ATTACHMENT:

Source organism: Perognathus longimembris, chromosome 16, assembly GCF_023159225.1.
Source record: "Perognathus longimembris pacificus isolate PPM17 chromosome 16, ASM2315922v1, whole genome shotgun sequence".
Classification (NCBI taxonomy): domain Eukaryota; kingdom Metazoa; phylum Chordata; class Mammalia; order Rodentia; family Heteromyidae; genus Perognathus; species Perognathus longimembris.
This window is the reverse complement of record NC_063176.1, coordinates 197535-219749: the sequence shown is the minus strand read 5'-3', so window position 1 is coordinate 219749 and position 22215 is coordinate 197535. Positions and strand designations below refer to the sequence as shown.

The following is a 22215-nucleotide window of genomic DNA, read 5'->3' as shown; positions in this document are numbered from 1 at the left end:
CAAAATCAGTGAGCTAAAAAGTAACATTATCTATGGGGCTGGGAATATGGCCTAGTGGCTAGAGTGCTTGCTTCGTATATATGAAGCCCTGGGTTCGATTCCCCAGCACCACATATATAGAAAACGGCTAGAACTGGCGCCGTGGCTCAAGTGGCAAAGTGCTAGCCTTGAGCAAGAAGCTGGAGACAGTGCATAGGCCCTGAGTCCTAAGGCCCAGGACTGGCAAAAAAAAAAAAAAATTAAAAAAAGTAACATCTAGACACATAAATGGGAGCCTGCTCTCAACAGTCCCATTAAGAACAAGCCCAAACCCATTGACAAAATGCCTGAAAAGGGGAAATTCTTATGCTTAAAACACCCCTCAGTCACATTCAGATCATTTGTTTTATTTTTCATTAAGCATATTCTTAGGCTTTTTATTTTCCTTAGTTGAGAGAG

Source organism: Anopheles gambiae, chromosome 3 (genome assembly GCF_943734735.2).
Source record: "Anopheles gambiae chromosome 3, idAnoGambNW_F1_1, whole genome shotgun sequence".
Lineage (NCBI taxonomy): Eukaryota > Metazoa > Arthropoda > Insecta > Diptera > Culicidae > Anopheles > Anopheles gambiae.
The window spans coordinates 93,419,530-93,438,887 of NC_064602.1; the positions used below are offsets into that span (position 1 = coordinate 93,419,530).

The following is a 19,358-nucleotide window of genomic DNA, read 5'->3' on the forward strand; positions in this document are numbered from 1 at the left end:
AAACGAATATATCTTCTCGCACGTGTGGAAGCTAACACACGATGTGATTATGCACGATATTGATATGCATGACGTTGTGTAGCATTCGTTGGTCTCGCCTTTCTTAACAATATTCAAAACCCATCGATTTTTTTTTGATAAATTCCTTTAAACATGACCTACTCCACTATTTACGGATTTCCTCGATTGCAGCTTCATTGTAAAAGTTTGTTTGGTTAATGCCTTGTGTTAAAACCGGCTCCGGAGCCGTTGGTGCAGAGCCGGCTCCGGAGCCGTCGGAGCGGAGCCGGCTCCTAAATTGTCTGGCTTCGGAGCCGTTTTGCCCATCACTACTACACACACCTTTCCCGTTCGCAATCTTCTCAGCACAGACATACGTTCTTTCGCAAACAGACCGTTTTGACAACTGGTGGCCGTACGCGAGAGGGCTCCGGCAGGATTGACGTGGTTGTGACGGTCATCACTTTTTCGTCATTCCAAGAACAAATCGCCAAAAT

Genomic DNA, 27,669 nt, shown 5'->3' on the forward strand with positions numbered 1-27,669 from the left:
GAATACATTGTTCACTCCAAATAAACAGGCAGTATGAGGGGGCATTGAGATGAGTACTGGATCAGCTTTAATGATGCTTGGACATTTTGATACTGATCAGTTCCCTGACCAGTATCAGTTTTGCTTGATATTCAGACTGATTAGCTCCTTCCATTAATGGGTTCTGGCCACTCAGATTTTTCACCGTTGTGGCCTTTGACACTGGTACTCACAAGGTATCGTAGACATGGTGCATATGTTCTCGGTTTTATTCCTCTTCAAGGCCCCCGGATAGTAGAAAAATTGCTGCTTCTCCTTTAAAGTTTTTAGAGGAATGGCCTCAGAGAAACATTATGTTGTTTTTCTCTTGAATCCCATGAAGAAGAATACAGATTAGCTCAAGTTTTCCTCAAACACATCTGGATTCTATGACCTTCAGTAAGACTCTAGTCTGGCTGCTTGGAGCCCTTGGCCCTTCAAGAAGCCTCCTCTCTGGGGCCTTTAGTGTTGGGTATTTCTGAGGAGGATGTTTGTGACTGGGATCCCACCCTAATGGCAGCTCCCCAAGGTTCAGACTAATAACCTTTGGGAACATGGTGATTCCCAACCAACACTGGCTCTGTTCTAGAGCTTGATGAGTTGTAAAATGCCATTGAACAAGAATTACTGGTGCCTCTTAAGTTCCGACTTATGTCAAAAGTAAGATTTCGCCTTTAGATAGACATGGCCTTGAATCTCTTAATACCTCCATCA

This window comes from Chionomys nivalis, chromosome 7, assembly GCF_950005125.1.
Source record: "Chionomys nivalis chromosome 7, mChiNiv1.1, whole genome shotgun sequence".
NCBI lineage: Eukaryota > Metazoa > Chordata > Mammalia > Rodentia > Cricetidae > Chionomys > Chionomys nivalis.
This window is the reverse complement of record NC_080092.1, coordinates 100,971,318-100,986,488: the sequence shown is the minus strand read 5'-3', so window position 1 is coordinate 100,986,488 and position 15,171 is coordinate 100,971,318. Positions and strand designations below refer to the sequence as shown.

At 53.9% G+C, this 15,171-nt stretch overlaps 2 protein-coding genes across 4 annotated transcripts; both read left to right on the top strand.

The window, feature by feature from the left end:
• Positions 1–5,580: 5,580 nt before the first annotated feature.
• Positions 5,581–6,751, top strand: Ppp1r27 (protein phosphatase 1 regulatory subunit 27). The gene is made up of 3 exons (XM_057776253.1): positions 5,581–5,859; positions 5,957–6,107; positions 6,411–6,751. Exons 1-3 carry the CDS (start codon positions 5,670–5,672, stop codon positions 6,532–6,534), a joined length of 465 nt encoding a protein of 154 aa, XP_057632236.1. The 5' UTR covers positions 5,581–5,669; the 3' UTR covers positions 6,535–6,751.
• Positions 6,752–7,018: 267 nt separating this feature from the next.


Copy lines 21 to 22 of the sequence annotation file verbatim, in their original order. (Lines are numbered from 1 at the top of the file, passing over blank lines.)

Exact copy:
• Positions 1–5,580: 5,580 nt before the first annotated feature.
• Positions 5,581–6,751, top strand: Ppp1r27 (protein phosphatase 1 regulatory subunit 27). The gene is made up of 3 exons (XM_057776253.1): positions 5,581–5,859; positions 5,957–6,107; positions 6,411–6,751. Exons 1-3 carry the CDS (start codon positions 5,670–5,672, stop codon positions 6,532–6,534), a joined length of 465 nt encoding a protein of 154 aa, XP_057632236.1. The 5' UTR covers positions 5,581–5,669; the 3' UTR covers positions 6,535–6,751.